That said, this is a well written, thought provoking book that, as I said at the outset, could indeed facilitate the very transformation she discusses, if people would read it, talk about it, think about it, and reflect on whether or not we as a species really think that the course we've been on is in fact a healthy one.
Quoting from Adele Gettys "Goddess, Mother of Living Nature." "Since time immemorial our ancestors have left sacred images of the female form. From the caves of Lascaux in France to the Balkans in Eastern Europe the art and artifacts of the Paleolithic and Neolithic, which represent human's earliest myth-making impulses, indicated a deep reverence for life, and, in particular, for the Great Mother."
30,000 year old Stone Age nude figures are the first Western Goddess Representations. Twenty thousand years later, in the agricultural societies of the Neolithic (8,000----3,000 BCE) female images still predominated, indicating a remarkable, millennia-long cultural continuity. And, none were depicted with weapons. This is very important material, for to understand it means to reclaim our heritage.
In the depths of my own profound spiritual journey twenty- five years ago, awakening to the loss of the Sacred Feminine, . . . living in isolation, creating constantly . . . Riane's book came into my hands. I was amazed and heartened to learn that humanity had such a history. Like many folks, I had never heard of the Goddess or our pre-history. Barbara Walker's "The Crone" also found it's way into my hands about that time. There is Merlin Stone's well researched book, "When God Was A Woman," which fleshes out even more this picture of a harmonious, egalitarian, spiritual and immensely creative life that spanned thousands of years, before patriarchy and "father god."
The most convincing thing of all is that the religion and the temples of the Goddess, in her many names, are referred to again and again in the Bible. And, somewhere in the Koran it states, clearly with disgust, that some peoples engaged in the abomination of "worshiping women."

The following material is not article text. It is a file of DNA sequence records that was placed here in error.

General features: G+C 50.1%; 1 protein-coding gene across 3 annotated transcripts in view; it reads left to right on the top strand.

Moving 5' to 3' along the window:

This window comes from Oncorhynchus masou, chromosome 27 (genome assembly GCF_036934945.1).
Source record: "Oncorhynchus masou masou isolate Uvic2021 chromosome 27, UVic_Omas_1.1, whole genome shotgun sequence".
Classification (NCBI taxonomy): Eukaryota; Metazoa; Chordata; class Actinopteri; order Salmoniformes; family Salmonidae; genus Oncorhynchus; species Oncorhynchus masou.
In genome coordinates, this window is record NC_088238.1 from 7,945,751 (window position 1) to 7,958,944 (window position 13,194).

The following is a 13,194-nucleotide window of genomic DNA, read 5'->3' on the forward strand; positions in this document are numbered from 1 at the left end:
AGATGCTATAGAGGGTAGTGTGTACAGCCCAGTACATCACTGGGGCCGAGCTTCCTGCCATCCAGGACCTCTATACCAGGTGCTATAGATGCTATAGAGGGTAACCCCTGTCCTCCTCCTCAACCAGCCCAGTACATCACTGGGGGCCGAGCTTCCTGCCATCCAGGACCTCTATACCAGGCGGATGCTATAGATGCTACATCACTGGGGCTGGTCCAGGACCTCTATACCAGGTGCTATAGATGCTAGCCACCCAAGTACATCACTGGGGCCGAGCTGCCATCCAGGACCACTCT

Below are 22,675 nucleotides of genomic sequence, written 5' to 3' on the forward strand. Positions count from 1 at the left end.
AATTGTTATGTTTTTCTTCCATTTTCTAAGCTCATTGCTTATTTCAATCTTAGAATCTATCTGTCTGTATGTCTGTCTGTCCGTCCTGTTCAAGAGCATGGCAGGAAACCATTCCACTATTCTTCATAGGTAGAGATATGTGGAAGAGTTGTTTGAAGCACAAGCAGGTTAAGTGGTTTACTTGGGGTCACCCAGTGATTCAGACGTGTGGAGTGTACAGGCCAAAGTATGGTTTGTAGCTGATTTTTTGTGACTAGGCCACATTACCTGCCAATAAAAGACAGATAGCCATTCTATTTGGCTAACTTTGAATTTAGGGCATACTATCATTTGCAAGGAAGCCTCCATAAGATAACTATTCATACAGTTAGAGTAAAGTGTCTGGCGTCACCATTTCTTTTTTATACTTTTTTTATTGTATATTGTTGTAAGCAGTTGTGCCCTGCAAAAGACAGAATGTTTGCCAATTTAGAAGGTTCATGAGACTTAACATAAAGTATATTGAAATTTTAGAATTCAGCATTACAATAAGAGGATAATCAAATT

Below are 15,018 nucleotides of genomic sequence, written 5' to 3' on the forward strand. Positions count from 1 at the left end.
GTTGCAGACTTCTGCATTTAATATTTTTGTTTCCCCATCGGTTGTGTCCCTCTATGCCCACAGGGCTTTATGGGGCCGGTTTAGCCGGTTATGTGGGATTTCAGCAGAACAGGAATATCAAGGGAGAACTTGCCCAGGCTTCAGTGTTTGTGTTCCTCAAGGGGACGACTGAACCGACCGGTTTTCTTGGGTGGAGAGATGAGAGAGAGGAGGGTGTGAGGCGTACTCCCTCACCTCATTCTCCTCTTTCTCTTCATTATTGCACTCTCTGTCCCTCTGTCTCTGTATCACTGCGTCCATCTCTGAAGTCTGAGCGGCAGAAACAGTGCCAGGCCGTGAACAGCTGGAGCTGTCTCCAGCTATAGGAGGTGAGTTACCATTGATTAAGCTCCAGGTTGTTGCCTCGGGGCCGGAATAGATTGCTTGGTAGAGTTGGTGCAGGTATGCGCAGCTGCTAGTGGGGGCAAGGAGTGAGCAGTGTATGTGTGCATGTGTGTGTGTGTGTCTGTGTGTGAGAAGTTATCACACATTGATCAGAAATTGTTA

The research of Riane Eisler, noted anthropologist Maria Gimbutus, and more recently James DeMeo, PhD (among many, many others) drawing upon global archaeological and anthropological evidence present substantial proof that our ancient ancestors were non-violent. In his book, "Saharasia: The 4,000 BCE Origins of Child Abuse, Sex-Repression, Warfare and Social Violence, In the Deserts of the Old World" professor DeMeo writes, "These early peoples were peaceful, unarmored, and matrist (partnership model) in character. I have concluded that there does not exist any clear, compelling or unambiguous evidence for the existence of patrism (patriarchy--dominator model) anywhere on Earth significantly prior to c.4000 BCE . . . . . . and the earliest evidence appears in specific locations, from which it first arose, diffused outward over time to infect nearly every corner of the globe."
It has been now a bit more than 2,500 years since religious myths of the sacred marriage of the Goddess and her divine lover faded from Western Cultural consciousness. Today our sacred images and myths tend to focus more on death, punishment, and pain than on sex, birth, and pleasure.
Riane writes, "One of the challenges of our time is to create for ourselves and our children images and stories of the sacred more congruent with a partnership than dominator social organization. Images and stories in which giving and receiving pleasure and caring, rather than causing or submitting to pain, occupy center stage.
For in truth we are living in a dysfunctional and antihuman system that threatens to destroy us all. At the same time, there is a new partnership system that is struggling to emerge."
In this time of regression to a harsher, more violent dominator system, Riane's wise words are needed more than ever. May we pay attention to them.
Janie Rezner, Mendocino, CA
Reisler invites the reader to mourn the loss of ancient communities, and reconnect with their underlying values. I read the book as a life-affirming myth that challenges the abusive aspects of our patriarchal traditions. The Chalice and the Blade celebrates the value of partnership, equality, collaboration, non-violence, and connectedness to nature. Eisler gives us some sense of the enormous power to heal that resides in the repressed feminine and lunar realms. However, I would offer the following cautions:
1. It is possible that Eisler has extrapolated a few scraps of evidence into a highly idealized society that didn't really exist quite as she imagines it.
2 . It is possible that Eisler's vision is pyschologically naive in the sense that everything has a dark side. If the Goddess societies existed, they would, by necessity, have a dark side.
3. It is possible that the problem with western society is not that it has a male image of divinity but that it has a one-sided, gender-specific image of divinity. Substituting a Goddess-based image might not lead to Utopia, but might bring its own set of problems. Perhaps we need images of the divine that honor both genders.